More TableView Customization

Episode #206 | 18 minutes | published on January 28, 2016
Subscribers Only
In this episode we continue with our Starcraft II Guide application, this time focusing on using a table view to edit a model. We leverage a cell with a text field, a cell to select data from another view controller, and a section that is only editable/reorderable with itself.

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Setting up the Table View

This table view will be a mixture of static & dynamic content, so we'll set it all up in code. To make things a little easier, we'll use a Swift enum to represent our different sections.

    enum Sections : Int {
        case Details = 0
        case BuildOrder
        case Actions
        case Count

        var title: String? {
            switch self {
            case .Details: return "Guide Details"
            case .BuildOrder: return "Build Order"
            default: return nil
            }
        }
    }

Here you can see that we have a simple Int enum that shows our sections in the right order. The Count case is there as a neat trick to sum the number of items above it. We also use a title property that will return a title for a given section.

With this in place our table view data source methods are a little cleaner:

    override func numberOfSectionsInTableView(tableView: UITableView) -> Int {
        return Sections.Count.rawValue
    }

    override func tableView(tableView: UITableView, numberOfRowsInSection section: Int) -> Int {
        guard let s = Sections(rawValue: section) else { return 0 }

        switch s {
        case .Details: return 2
        case .BuildOrder: return guide.buildOrder.count
        case .Actions: return 1
        default: return 0
        }
    }

    override func tableView(tableView: UITableView, titleForHeaderInSection section: Int) -> String? {
        return Sections(rawValue: section)?.title
    }

TextField Cell

To capture the name of the guide, we'll use a TextFieldCell, which is a simple UITableViewCell subclass that adds a textField to the right side. We won't keep a reference to the text field, instead we'll just read the value off of the model and update the model when the text field changes.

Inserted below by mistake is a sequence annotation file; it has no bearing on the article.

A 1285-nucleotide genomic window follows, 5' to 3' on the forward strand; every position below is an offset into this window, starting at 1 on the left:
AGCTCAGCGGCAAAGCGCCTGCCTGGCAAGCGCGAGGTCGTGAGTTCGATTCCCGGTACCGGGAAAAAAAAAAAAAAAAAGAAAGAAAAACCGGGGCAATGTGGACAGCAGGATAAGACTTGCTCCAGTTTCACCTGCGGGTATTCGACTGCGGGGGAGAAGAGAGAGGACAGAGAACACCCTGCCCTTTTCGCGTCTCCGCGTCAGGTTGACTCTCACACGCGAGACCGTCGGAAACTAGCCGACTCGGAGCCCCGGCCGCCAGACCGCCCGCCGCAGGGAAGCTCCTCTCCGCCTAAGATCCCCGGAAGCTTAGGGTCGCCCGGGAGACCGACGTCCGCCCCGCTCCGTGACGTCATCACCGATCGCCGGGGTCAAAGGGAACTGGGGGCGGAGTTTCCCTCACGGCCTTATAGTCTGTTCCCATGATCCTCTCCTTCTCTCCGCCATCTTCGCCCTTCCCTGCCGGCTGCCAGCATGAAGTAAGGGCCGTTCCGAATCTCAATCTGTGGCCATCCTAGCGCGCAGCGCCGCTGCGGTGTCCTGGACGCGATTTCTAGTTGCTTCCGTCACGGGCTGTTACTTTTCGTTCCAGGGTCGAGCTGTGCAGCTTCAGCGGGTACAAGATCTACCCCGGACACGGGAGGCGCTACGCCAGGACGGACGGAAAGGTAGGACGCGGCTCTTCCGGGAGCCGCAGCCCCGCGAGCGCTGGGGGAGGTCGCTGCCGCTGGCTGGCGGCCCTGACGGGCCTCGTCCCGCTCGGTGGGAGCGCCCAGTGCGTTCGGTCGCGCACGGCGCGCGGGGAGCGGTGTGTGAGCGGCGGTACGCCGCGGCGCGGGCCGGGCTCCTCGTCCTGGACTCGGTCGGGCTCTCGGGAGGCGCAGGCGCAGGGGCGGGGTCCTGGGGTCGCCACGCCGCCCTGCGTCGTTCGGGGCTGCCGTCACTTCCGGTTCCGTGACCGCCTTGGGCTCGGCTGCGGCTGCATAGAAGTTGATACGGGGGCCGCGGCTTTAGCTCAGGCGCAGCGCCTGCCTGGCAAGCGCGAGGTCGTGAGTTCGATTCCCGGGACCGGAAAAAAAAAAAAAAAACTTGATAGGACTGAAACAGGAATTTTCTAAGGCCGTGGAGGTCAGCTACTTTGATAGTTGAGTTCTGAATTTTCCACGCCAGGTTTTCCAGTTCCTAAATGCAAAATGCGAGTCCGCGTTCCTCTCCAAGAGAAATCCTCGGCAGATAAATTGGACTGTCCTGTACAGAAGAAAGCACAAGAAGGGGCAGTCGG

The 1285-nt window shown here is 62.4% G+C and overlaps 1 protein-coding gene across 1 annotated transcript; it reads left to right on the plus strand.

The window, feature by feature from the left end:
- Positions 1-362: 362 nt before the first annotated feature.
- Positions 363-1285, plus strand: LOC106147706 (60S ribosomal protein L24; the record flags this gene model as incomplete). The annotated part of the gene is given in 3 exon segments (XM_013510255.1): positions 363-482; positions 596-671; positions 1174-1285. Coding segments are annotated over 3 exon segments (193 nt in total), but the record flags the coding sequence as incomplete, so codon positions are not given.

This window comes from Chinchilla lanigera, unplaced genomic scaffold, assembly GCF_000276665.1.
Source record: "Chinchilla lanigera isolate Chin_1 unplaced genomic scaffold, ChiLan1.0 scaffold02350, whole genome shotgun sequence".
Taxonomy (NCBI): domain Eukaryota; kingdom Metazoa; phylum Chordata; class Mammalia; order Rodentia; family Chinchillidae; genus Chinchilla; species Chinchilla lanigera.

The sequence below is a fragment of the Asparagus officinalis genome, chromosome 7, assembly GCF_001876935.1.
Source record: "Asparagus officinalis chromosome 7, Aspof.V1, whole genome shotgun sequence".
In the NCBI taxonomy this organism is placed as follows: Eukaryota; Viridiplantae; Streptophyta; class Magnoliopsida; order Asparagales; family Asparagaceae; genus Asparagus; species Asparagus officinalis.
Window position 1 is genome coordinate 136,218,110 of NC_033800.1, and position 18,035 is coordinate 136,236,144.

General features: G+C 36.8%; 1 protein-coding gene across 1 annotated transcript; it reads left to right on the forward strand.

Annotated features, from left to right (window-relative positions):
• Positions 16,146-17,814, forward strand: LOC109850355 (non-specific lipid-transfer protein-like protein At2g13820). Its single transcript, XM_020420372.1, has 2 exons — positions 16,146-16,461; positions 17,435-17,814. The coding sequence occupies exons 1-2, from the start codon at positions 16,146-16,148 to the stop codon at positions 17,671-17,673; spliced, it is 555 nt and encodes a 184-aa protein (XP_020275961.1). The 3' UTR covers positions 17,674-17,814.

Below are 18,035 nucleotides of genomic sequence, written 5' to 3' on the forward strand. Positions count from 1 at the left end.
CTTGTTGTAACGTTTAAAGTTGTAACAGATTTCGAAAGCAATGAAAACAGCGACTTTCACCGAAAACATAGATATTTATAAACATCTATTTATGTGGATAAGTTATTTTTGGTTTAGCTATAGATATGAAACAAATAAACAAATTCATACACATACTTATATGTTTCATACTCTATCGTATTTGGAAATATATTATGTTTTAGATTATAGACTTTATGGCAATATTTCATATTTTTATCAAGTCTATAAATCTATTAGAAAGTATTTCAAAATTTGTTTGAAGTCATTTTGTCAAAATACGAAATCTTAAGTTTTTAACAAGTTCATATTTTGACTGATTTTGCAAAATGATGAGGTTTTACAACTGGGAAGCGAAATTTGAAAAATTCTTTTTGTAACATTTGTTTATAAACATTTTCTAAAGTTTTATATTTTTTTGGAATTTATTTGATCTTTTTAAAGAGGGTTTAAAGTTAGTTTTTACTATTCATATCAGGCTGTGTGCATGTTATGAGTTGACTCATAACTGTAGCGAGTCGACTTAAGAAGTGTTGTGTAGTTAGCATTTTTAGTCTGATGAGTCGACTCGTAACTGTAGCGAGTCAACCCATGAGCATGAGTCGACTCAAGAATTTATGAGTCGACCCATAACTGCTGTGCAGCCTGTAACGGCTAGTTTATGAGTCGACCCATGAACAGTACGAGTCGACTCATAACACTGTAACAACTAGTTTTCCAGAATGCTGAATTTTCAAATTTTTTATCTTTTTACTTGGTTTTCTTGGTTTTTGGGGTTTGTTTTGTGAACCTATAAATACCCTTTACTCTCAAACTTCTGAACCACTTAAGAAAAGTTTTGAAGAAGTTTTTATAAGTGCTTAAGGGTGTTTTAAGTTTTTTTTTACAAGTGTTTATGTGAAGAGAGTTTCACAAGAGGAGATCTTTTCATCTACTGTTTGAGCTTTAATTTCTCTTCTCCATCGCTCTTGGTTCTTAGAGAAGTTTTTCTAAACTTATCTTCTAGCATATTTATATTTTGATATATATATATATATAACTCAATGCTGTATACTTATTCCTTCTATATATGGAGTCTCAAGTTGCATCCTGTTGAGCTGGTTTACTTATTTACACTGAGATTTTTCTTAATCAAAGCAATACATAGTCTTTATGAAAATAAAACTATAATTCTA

override func tableView(tableView: UITableView, cellForRowAtIndexPath indexPath: NSIndexPath) -> UITableViewCell {
    switch (indexPath.section, indexPath.row) {
    case (Sections.Details.rawValue, 0):
        let cell = TextFieldCell()
        cell.backgroundColor = Theme.Colors.Foreground.color
        cell.label.textColor = Theme.Colors.LightTextColor.color
        cell.label.text = "Name"
        cell.textField.delegate = self
        cell.textField.textColor = Theme.Colors.LightTextColor.color
        cell.textField.text = guide.name
        return cell

    // code omitted
    }
}

// MARK: UITextFieldDelegate

func textFieldDidEndEditing(textField: UITextField) {
    guide.name = textField.text
}

func textFieldShouldReturn(textField: UITextField) -> Bool {
    textField.resignFirstResponder()
    return false
}

Selecting a Race

This one will use a standard cell with the .Value1 style. We'll use a disclosure indicator to indicate that we'll select a value from another view controller. When the user taps on it, we'll present the view controller and handle the selection with a simple callback block.

// cellForRowAtIndexPath:

        case (Sections.Details.rawValue, 1):
            let cell = UITableViewCell(style: .Value1, reuseIdentifier: nil)
            cell.backgroundColor = Theme.Colors.Foreground.color
            cell.textLabel?.text = "Race"
            cell.textLabel?.textColor = Theme.Colors.LightTextColor.color
            cell.textLabel?.font = UIFont.boldSystemFontOfSize(16)
            cell.detailTextLabel?.text = guide.race?.rawValue
            cell.detailTextLabel?.textColor = Theme.Colors.LightTextColor.color
            cell.accessoryType = .DisclosureIndicator
            return cell
// snip


override func tableView(tableView: UITableView, didSelectRowAtIndexPath indexPath: NSIndexPath) {
   switch (indexPath.section, indexPath.row) {
   case (Sections.Details.rawValue, 1):
       let raceVC = storyboard!.instantiateViewControllerWithIdentifier("SelectRaceViewController") as! SelectRaceViewController